Sen. Mike Lee addressed a big conservative gathering just outside Washington last weekend, with a call to return society to the point where everyone took care of each other rather than relying on government to do so.
And then there was the pudding story.
Lee told the Conservative Political Action Conference that he was on a trip to southern Utah once with his family and opted to try the salad bar at a fast-food spot so he could impress his wife that he wasn't just scarfing down hamburgers. A buffet of "healthy greens and dreadfully nutritious vegetables" awaited him.
"I was quite uninspired for an appetizing lunch that day when to my great surprise and delight at the very end of the salad bar I found chocolate pudding," Lee told the crowd.
But after snatching up a good portion and hiding it behind a row of greens, Lee took a bite of the pudding only to discover it was rancid and spoiled. Searching out an employee to warn the restaurant, Lee found a teenage girl who rolled her eyes at his concern.
"I'm not on the salad," the girl told Lee.
" 'I'm not on salad,' " Lee repeated the girl. "Instead of that shoulder shrugging, what we need in this town, in Washington, is some serious shoulder squaring, in the sense of [bringing back a] civil society. In that sense, we are all 'on salad.' "
Next time, the senator might want to opt for the burger.
Balanced bragging • During a hearing last week on the proposed Dwight D. Eisenhower memorial in the nation's capital, the former president's granddaughter just had to brag.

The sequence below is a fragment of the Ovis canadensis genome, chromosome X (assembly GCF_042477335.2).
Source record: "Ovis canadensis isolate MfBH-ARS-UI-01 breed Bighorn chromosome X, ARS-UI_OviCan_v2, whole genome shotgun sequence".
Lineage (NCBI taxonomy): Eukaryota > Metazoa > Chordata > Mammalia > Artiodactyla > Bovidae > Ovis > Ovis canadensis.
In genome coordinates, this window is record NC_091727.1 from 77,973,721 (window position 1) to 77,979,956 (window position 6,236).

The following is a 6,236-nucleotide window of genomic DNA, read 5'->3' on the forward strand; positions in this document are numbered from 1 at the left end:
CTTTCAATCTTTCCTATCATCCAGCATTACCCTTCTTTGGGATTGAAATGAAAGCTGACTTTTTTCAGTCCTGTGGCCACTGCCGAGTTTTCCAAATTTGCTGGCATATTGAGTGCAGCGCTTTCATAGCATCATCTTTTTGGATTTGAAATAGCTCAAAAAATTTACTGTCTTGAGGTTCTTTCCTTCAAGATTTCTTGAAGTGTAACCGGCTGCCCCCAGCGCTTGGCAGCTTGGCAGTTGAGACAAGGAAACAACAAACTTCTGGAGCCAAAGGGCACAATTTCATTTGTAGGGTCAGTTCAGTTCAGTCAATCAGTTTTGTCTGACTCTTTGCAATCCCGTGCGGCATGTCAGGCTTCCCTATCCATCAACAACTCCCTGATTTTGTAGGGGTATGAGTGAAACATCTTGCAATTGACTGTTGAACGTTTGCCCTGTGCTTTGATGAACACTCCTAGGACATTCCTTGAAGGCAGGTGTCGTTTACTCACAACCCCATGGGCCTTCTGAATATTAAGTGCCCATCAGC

Her grandfather, Susan Eisenhower told a House Natural Resources subcommittee, balanced the budget three times in his eight years in office and reduced the debt.
In a Congress that hasn't been able to balance the budget in some 15 years, Susan Eisenhower's comment just rubbed it in a little too much.
"Don't gloat," Rep. Rob Bishop shot back to laughter from the audience.
Hatch, the deal-maker? • In a speech trashing the Democrats' budget proposal for not taking more steps to reduce the nation's debt, Sen. Orrin Hatch was nostalgic for a time when members of Congress more easily sought compromise instead of producing competing plans.
And he hinted of his openness to returning to his glory days as a senator, when he was known for striking accords with Democrats such as Ted Kennedy, Joe Biden and Henry Waxman.
"Admittedly, we need to have both parties working together. We used to do that. I used to be part of that; I wouldn't mind being part of that again," he said on the Senate floor. "But we have got to find some way of getting together and getting these fiscal problems under control."
Perfect gift • Hatch celebrated his 79th birthday on Friday and Facebook helpfully suggested his friends and acquaintances might want to send him a gift. The site suggested a Starbucks gift card. As one faithful reader pointed out, the site still hasn't perfected its algorithm when it comes to members of the LDS faith.
Morning email • Snack on Political Cornflakes, our morning dish of news. Check politicalcornflakes.com for regular updates, join our mailing list by emailing firstname.lastname@example.org, follow us on Twitter@SLTribPolitics.
Burr and Canham report from Washington, D.C. They can be reached at email@example.com or firstname.lastname@example.org or via Twitter: @thomaswburr or @mattcanham.